Immediately I thought that it was a stupid argument because in Mark 2 alone Jesus and his disciples break at LEAST four Mosaic laws… (claiming to be God, communing with sinners, disregarding the fasting laws, and working on the Sabbath).

However, I stand corrected, because Jesus did not come to abolish or even break the Mosaic law… he came to burst it open and expose its blood and guts!

Jesus came to ‘fulfill’ the law… to fill it to its fullest.

I like to think of the Mosaic law as the bottle in which God fed an infant humanity. We were force-fed one way to live life. Compare it to the way we force-feed babies one kind of food. It sounds bad, but really infants shouldn’t be exposed to much else besides water and milk, but as they grow other drinks become more accessible and more enjoyable.

The same can be said of how we relate to God.

As we grow and experience more things we become better acquainted to who God is, what God wants, and how we are supposed to interact with him.

Jesus (the physical representation of God) fills the Mosaic law so full that it ends up breaking itself trying to contain him.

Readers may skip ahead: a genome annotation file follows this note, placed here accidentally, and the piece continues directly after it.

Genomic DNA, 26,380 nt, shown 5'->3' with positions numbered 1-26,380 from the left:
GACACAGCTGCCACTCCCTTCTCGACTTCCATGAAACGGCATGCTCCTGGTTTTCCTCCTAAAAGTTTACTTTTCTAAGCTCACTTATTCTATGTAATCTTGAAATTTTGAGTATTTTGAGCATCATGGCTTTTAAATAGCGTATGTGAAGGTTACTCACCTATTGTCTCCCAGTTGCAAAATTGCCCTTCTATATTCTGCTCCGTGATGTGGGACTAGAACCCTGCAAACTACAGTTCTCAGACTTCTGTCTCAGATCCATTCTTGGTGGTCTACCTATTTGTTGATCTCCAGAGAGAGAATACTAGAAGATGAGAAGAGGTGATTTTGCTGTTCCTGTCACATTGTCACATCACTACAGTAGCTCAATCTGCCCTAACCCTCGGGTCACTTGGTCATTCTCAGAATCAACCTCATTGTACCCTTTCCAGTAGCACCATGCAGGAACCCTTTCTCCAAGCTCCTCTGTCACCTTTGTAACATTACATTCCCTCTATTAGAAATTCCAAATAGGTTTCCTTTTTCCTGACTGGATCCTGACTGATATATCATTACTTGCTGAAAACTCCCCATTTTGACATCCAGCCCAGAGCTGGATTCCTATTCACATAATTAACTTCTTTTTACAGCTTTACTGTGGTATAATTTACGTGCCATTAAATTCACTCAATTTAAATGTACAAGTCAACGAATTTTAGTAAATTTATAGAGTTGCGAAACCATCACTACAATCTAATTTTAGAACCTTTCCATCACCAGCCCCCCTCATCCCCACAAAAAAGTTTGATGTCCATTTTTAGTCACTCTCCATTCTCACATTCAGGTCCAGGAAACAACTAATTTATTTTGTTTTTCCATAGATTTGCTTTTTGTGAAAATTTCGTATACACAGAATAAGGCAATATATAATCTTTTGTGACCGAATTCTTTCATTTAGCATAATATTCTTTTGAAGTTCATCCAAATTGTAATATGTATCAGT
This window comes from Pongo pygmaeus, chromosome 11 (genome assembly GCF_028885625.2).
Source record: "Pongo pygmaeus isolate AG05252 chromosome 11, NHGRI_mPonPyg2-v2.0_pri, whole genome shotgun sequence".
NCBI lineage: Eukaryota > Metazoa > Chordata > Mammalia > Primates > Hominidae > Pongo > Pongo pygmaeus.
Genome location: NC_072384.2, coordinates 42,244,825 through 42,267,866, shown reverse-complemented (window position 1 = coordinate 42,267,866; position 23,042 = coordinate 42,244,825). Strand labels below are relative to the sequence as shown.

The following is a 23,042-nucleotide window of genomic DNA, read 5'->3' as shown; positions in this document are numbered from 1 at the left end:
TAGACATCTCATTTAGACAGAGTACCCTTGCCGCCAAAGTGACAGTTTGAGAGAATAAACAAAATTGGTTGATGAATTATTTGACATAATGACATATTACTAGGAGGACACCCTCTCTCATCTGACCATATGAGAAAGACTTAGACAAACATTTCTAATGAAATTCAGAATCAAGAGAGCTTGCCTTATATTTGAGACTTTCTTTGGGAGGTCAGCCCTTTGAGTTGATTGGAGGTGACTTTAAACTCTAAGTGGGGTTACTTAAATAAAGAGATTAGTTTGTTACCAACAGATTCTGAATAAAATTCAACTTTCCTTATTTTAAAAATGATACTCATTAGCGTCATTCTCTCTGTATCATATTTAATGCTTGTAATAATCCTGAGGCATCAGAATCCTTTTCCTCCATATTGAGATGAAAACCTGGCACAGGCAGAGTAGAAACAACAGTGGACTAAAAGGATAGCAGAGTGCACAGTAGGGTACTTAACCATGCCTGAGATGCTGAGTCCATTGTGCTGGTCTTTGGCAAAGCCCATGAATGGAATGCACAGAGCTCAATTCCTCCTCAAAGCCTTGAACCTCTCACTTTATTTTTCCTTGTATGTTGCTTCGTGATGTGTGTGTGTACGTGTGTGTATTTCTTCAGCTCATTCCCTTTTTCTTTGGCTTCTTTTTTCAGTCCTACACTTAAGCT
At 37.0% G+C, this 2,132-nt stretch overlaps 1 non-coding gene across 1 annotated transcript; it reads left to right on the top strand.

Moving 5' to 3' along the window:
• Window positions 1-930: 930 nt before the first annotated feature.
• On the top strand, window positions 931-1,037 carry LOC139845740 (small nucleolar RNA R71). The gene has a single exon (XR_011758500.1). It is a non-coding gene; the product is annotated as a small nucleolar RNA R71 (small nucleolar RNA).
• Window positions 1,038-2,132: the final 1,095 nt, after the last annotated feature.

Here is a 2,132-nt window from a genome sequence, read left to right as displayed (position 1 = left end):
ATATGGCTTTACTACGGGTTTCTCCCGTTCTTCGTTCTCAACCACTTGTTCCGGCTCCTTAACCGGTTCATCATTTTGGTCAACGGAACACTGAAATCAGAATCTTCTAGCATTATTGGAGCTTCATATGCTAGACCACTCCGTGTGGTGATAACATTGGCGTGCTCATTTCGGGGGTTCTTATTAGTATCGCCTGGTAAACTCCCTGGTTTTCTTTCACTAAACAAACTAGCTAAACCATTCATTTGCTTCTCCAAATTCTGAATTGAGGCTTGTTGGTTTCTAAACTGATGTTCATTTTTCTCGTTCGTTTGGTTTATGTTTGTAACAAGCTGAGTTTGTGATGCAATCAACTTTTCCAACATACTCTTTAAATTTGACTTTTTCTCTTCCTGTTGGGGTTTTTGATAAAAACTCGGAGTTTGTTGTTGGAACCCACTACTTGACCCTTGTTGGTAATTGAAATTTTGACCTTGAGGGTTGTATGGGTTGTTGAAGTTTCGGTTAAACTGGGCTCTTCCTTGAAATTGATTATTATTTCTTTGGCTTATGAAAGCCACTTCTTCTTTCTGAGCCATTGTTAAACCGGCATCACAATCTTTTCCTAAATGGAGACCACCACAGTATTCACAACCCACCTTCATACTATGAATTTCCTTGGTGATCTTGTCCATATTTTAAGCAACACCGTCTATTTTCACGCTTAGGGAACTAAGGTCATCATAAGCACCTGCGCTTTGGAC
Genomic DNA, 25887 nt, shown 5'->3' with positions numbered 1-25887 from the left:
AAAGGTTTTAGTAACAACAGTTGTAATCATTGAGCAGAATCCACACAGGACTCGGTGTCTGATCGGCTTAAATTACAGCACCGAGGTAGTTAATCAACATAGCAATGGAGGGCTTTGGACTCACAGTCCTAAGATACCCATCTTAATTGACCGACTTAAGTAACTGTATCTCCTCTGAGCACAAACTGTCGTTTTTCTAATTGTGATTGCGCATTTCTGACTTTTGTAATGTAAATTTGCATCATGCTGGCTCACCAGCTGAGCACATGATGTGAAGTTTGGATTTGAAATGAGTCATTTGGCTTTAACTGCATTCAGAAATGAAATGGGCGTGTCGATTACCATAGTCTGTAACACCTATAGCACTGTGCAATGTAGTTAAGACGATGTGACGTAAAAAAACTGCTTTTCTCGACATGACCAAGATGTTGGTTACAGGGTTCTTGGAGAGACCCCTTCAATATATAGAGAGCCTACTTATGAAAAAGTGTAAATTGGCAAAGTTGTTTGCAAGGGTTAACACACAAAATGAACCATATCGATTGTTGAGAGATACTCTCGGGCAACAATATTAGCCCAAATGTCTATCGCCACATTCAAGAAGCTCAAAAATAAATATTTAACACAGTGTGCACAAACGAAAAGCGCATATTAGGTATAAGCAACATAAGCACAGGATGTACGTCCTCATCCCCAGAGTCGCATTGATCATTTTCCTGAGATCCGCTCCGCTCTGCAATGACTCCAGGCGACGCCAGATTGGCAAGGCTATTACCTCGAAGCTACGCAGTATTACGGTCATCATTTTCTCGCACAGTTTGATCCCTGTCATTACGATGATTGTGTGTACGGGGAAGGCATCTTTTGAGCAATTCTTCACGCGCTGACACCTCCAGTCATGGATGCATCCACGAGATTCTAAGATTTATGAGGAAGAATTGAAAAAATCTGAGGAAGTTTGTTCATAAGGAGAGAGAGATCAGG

Jesus is the new wine that is bursting the old wine skins open.

While this may seem scary or counterproductive to the covenant Abraham made with God, it does allow for greater freedom for the expression of love to both God and to other people (the blood and guts of the law).

  • If we aren’t required to pray a certain way, then we may express ourselves more honestly
  • If we aren’t required to Sabbath a certain day, our rest habits may serve our life schedule more appropriately/productively
  • If we aren’t required to kill adulterers, there is more freedom to extend forgiveness
  • If we aren’t required to pay our tithe to a corrupt Church, our funds may better serve the needy